At the entrance of the Botanic Gardens you will be greeted by the statue of Belfast-born physicist Lord Kelvin who we all know for his Absolute Temperature Scale, now known as the Kelvin scale.
Belfast we all know is famous for the world’s most famous ship, The Titanic. The Titanic Belfast is the world’s largest Titanic visitor experience and a must visit on any visit to Belfast. The Titanic Belfast visitor centre is located at the very place where Titanic was designed, built and launched in 1912. So it is like walking straight into the middle of history.
Titanic Belfast tells the story of the Titanic, from conception to construction, it’s launch and it’s tragic fate. There are interactive galleries which through various sights and sounds makes it a surreal experience. You can step back in time and learn about the shipyard, the ship building techniques, and about the history of the Titanic. It is also possible to walk down the historic slipways where Titanic and her sister ship Olympic were built and first launched.
The visit to Belfast Titanic also includes a visit to the Titanic’s original tender ship, the SS Nomadic. It is possible to explore the ship and feel it’s history of over 100 years. For more information, please see here.
Belfast’s most famous university is the Queen’s University. It was founded in 1810 is one of the UK’s oldest universities. The main building called the Lanyon Building was designed by the English architect, Sir Charles Lanyon. The various buildings of Queen’s University are spread over Belfast City mainly around University Road and University Square.
Other interesting sights:
Big Fish : Beside the Lagan river is a big fish sculpture. This 32 feet fish is made of ceramic and the blue scales on the fish’s body depicts the city’s history.
Belfast Cathedral: This is the church of St Anne and is over 100 years old situated in the heart of the city of Belfast. The 40 metre stainless steel Spire of Hope added in 2007 is illuminated at night.
Samson and Goliath: The two yellow giant cranes Samson and Goliath have become icons of Belfast, dominating the entire city skyline. Made for servicing the dock at Harland and Wolff, one of the world’s great shipbuilders at the time, the cranes Goliath (315 ft) began work in 1969, and Samson (348ft) began work in 1974. Both cranes were scheduled for preservation in 2003 as historic monuments.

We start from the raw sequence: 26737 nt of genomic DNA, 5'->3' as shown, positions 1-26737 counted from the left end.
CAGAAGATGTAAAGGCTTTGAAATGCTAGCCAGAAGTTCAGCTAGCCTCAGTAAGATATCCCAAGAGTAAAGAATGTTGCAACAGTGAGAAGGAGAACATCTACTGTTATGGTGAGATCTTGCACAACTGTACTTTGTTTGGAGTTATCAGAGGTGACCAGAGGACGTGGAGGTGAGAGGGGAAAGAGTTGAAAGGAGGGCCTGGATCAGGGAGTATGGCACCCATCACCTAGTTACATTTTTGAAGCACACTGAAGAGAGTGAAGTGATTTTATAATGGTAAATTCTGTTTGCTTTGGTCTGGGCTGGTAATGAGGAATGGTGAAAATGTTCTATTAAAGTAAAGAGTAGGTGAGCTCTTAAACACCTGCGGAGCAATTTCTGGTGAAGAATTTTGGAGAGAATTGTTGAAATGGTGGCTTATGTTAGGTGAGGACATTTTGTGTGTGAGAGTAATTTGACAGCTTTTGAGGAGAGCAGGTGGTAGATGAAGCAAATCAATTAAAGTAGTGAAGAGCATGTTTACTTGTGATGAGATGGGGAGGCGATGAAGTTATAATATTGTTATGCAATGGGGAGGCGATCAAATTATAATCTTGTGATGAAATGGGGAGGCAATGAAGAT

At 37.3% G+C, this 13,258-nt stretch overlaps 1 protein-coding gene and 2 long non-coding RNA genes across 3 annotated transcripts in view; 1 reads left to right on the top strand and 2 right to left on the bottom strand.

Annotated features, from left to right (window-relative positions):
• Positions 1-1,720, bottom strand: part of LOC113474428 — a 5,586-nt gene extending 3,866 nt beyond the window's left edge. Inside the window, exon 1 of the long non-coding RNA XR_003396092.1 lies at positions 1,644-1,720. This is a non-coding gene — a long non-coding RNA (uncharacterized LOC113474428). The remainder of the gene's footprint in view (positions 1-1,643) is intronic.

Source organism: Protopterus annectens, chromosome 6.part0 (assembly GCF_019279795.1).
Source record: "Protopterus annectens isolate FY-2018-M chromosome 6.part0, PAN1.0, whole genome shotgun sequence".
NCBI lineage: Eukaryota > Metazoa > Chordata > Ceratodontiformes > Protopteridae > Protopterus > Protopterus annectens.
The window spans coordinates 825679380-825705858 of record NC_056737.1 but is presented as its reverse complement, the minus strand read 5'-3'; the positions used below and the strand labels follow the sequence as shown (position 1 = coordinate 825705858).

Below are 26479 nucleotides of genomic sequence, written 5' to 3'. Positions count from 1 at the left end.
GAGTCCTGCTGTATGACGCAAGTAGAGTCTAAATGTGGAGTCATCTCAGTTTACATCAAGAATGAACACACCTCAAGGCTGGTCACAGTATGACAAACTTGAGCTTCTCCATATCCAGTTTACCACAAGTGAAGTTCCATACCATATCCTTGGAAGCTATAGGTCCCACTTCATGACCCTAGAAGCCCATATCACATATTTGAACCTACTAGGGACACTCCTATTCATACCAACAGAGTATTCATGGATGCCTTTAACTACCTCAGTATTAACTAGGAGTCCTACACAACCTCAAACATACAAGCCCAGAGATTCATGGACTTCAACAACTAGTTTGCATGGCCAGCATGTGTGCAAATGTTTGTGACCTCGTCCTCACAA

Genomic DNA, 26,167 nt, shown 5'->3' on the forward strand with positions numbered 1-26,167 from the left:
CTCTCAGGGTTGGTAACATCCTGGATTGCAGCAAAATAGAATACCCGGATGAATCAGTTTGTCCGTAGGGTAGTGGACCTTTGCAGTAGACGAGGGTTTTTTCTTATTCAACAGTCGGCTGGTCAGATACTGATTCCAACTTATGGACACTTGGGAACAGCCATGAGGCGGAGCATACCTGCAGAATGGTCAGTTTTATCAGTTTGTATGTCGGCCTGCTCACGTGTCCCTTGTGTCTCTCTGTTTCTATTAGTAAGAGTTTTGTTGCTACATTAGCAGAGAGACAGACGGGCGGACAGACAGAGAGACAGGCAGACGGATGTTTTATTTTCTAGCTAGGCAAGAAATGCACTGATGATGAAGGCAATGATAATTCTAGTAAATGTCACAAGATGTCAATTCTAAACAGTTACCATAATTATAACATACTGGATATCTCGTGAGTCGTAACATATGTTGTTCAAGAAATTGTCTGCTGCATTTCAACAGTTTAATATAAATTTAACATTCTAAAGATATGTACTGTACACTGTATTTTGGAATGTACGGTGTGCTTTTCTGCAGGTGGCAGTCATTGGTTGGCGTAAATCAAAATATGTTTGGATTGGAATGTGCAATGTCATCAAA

Day trip from Belfast
The Giant’s Causeway, an UNESCO World Heritage site, is a magnificent and mysterious geological formation of basalt columns on the North East coast of County Antrim. It has spectacular scenery and is quite a fascinating place to visit.
- Keep half a day to visit the Titanic Belfast including travel form the city centre. Translink operate Metro Services 26, 26A, 26B, 26C from Belfast City Centre – departing outside the Belfast Welcome Centre to Titanic Belfast.
- George Best Belfast City Airport is closer to the city centre and has flights to UK domestic routes and some European routes. The Airport Express 600 Bus Service runs every 30 minutes from the front of the terminal building to the city centre.
- Translink is the public transport operator of Metro, Ulsterbus and NI Railways in Northern Ireland.
- Stena Line provides passenger ferry services from mainland UK
- Further details on Belfast can be found here
- For more information on Northern Ireland, you can visit the official Northern Ireland tourism website here.